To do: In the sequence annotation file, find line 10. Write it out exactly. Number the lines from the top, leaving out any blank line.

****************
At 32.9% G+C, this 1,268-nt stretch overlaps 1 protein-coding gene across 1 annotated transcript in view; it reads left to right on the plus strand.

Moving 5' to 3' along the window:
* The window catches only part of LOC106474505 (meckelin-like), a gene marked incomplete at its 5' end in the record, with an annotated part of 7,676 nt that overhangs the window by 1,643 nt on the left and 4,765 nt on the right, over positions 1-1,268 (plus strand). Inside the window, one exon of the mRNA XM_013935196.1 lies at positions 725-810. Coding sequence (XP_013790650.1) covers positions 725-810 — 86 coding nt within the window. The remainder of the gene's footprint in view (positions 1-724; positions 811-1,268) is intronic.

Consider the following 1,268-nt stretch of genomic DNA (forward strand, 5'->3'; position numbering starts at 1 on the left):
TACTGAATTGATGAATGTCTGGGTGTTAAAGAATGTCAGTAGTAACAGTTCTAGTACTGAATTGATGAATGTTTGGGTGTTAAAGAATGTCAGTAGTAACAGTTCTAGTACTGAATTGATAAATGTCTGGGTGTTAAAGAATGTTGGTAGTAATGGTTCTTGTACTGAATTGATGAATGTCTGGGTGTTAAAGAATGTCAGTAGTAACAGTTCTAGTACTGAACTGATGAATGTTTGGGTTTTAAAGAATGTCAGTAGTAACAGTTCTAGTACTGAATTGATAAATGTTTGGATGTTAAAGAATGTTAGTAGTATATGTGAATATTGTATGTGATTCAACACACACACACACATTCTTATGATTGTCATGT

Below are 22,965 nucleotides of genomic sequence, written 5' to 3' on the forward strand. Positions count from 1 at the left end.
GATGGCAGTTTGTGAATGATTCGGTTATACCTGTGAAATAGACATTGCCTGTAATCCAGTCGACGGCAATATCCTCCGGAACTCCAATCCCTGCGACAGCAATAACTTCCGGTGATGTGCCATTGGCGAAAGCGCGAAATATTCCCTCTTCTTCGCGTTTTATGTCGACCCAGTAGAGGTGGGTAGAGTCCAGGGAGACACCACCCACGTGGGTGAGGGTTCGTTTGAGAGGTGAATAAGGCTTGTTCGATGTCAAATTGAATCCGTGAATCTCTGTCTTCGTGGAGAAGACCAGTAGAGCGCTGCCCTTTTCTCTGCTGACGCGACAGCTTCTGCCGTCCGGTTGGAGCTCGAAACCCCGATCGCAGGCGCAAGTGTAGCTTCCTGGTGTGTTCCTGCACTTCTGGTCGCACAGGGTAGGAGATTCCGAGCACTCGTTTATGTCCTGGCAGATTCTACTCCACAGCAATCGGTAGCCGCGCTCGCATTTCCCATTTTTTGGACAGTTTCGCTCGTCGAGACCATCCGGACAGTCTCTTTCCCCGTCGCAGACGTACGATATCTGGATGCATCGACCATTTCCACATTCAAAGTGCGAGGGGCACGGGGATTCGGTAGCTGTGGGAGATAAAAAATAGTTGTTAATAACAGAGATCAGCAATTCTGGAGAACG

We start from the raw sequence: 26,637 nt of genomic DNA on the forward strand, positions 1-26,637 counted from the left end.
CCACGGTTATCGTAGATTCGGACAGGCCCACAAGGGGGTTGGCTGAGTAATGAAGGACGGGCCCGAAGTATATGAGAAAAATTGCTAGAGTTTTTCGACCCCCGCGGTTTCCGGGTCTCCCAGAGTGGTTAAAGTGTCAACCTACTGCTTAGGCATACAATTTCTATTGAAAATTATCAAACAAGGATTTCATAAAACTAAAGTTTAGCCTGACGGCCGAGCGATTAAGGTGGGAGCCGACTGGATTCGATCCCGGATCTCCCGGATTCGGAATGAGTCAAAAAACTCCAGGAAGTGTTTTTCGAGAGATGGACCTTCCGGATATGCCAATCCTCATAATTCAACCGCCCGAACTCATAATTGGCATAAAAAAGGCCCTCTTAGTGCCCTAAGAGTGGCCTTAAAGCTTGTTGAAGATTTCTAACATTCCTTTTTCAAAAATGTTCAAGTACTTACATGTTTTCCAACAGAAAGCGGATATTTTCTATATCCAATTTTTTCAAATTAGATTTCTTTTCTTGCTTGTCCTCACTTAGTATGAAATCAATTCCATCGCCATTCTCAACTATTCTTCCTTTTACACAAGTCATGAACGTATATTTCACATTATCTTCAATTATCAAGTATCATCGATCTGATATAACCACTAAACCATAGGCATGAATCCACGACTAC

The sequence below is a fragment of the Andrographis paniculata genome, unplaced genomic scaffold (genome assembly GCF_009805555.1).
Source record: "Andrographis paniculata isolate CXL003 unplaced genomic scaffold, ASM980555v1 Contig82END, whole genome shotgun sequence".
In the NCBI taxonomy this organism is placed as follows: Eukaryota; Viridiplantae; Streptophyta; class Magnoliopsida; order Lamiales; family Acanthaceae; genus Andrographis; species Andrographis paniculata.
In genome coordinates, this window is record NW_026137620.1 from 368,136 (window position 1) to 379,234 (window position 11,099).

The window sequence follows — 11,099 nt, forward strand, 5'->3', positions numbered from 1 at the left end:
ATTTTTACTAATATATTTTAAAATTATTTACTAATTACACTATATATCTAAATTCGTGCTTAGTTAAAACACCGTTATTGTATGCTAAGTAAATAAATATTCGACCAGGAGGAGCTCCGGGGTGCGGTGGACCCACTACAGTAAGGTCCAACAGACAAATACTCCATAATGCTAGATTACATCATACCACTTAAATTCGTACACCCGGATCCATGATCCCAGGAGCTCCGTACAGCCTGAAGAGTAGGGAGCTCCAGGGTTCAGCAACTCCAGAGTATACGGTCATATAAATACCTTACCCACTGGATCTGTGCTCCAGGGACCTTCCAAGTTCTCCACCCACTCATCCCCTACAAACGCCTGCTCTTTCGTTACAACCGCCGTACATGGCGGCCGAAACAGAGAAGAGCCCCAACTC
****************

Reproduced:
The sequence below is a fragment of the Andrographis paniculata genome, unplaced genomic scaffold (genome assembly GCF_009805555.1).